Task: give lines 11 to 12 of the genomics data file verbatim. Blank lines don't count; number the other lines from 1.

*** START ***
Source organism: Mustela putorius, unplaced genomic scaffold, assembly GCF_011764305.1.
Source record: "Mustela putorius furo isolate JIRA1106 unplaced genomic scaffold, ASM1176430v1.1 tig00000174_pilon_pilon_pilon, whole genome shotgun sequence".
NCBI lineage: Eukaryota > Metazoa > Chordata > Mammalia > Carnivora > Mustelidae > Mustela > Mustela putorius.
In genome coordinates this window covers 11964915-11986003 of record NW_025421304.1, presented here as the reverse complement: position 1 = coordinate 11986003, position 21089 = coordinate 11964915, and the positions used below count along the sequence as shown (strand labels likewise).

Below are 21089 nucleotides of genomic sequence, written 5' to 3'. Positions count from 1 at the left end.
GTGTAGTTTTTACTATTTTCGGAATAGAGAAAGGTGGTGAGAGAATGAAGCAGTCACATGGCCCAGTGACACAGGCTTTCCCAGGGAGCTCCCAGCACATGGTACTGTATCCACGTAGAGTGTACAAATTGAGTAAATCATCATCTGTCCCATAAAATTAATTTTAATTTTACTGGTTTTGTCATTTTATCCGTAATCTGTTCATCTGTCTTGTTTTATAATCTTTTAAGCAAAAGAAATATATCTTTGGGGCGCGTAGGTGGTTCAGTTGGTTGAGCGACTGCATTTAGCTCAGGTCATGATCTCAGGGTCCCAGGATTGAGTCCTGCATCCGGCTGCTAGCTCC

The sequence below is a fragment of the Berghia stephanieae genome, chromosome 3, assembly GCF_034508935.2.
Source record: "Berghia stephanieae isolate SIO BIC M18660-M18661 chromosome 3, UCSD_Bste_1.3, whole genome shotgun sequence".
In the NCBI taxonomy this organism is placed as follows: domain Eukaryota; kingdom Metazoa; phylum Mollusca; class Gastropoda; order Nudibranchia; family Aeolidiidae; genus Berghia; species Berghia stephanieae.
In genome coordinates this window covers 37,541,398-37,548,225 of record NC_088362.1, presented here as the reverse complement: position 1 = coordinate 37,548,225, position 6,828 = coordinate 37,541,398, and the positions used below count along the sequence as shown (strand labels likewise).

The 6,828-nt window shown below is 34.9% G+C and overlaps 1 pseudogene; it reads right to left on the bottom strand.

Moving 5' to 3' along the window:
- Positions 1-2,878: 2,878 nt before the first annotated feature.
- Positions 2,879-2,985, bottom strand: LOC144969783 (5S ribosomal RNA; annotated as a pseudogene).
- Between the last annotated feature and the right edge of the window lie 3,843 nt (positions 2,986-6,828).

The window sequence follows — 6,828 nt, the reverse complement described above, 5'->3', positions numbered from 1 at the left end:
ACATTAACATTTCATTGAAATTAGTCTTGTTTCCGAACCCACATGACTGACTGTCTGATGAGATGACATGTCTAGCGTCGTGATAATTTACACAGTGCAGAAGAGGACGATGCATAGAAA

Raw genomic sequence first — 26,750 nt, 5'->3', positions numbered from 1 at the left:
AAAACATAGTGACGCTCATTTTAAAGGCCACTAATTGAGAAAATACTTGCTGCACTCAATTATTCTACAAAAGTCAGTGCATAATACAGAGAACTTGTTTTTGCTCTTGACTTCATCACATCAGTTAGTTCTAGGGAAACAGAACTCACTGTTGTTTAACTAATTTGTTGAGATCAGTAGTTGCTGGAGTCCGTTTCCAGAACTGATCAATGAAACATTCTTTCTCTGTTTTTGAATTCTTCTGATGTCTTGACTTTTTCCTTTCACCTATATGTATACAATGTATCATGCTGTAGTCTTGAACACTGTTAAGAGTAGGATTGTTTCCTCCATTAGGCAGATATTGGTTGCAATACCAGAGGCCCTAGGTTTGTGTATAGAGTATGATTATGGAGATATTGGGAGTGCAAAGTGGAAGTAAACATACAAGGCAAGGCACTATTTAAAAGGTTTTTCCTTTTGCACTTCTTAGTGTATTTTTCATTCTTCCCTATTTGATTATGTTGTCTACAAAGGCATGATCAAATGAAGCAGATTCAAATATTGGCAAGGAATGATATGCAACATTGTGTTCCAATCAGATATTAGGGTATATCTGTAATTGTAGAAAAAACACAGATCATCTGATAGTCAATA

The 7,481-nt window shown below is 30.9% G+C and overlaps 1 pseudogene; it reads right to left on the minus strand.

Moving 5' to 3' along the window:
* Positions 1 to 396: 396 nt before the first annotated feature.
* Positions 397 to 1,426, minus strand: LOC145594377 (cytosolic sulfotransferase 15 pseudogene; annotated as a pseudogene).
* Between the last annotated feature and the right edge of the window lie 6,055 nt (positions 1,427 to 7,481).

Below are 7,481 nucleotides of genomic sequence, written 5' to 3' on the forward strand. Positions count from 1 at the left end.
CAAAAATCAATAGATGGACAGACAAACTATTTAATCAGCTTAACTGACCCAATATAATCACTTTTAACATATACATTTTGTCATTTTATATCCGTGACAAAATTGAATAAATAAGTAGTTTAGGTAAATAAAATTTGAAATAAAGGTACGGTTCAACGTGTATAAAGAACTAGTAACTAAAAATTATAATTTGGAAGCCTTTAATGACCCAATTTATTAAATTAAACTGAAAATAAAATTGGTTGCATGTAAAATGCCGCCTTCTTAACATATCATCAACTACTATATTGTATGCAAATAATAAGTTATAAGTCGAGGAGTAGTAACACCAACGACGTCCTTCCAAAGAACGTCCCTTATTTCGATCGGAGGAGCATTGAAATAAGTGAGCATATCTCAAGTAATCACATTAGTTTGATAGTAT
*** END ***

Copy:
The 6,828-nt window shown below is 34.9% G+C and overlaps 1 pseudogene; it reads right to left on the bottom strand.

Moving 5' to 3' along the window: